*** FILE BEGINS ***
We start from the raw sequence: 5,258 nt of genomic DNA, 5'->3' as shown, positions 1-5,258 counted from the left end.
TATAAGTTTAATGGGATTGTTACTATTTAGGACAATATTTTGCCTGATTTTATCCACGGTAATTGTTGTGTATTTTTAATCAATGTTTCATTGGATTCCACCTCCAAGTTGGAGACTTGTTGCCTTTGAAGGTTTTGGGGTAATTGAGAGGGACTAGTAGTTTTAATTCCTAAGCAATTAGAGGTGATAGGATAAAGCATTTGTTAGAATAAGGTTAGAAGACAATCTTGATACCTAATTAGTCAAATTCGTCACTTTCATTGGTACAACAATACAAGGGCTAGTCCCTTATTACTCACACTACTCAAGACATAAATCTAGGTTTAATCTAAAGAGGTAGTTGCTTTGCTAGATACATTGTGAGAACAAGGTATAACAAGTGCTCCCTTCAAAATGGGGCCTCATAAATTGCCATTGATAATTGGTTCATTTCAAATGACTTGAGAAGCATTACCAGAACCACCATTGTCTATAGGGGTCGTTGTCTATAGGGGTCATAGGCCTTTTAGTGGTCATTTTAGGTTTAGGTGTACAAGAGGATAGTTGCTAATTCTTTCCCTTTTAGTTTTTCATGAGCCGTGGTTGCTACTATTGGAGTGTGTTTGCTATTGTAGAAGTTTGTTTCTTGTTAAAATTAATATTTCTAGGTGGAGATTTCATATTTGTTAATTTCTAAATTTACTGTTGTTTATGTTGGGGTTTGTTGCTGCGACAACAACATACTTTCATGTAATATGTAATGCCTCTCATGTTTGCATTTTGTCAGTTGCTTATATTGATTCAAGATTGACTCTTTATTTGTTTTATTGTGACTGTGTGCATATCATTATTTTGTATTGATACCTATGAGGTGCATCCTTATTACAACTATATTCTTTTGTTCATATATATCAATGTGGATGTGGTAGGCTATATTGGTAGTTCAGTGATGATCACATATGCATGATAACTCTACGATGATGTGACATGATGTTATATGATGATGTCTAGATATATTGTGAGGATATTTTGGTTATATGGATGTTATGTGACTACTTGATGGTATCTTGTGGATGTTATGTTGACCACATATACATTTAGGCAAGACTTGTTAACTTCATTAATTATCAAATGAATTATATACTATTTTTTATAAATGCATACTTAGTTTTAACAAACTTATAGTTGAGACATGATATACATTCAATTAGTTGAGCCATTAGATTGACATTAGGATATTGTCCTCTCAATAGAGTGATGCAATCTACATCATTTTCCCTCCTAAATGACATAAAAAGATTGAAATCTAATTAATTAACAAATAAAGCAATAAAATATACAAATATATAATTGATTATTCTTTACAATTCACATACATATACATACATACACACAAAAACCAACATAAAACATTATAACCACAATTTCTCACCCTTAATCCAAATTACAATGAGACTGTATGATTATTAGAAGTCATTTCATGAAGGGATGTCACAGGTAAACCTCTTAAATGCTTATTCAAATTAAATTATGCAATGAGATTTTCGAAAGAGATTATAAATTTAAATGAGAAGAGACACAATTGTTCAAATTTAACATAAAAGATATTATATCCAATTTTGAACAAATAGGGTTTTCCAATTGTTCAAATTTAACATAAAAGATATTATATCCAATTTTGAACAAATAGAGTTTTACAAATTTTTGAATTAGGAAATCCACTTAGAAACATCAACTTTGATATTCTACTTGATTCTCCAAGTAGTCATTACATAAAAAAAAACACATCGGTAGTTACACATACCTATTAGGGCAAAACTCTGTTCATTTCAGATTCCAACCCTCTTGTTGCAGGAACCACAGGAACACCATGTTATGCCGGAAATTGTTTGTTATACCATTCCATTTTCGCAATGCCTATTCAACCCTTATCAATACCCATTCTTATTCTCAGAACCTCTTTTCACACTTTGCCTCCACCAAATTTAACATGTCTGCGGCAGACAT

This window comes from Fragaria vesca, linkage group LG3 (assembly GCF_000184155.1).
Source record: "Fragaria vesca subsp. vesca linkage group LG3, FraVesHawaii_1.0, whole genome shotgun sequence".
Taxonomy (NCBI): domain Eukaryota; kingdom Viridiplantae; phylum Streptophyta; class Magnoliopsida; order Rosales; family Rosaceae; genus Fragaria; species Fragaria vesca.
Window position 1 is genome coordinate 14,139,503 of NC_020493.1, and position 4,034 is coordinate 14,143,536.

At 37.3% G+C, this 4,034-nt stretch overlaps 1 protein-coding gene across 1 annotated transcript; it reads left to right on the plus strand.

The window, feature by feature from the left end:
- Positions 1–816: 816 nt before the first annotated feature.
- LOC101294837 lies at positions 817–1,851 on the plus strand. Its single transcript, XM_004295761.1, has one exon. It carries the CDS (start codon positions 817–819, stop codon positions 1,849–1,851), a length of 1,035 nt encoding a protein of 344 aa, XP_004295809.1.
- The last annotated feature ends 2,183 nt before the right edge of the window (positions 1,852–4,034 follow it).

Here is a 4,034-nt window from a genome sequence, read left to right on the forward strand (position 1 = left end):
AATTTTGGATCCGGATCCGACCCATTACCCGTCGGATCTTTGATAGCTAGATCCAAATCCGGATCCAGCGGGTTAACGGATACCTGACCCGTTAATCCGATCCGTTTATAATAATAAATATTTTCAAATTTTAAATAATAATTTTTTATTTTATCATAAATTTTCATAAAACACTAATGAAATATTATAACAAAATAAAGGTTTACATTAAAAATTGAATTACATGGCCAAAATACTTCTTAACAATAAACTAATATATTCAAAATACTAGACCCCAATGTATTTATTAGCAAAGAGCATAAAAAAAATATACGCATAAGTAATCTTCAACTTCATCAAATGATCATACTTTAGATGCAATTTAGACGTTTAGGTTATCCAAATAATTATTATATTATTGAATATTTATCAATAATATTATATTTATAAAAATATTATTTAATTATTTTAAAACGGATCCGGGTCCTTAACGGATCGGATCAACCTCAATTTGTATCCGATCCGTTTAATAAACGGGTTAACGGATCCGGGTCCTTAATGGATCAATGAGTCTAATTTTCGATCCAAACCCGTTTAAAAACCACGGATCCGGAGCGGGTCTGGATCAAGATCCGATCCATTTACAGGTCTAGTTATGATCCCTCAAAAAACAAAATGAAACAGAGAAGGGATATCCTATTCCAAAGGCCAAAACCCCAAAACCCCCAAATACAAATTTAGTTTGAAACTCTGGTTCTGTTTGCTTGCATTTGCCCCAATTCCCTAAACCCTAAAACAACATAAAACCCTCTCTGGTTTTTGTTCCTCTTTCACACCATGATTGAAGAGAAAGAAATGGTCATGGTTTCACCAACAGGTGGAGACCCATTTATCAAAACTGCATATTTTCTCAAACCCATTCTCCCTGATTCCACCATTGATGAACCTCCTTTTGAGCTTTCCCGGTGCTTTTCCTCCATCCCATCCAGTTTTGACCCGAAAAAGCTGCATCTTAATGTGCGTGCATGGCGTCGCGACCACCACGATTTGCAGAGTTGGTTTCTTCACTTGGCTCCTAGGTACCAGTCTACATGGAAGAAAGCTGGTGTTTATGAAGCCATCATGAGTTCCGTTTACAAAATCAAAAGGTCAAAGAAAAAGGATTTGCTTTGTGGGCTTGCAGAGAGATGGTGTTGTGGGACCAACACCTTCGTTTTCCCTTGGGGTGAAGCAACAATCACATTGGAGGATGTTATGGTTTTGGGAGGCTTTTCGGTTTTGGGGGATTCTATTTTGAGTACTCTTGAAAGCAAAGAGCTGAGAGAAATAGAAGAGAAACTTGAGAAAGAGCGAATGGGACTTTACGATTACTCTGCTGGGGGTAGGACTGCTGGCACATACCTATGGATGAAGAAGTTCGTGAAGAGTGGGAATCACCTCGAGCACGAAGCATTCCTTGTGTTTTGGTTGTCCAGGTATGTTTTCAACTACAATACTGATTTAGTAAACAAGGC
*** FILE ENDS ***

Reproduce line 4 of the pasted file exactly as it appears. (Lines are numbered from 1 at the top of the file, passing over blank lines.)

Source record: "Fragaria vesca subsp. vesca linkage group LG3, FraVesHawaii_1.0, whole genome shotgun sequence".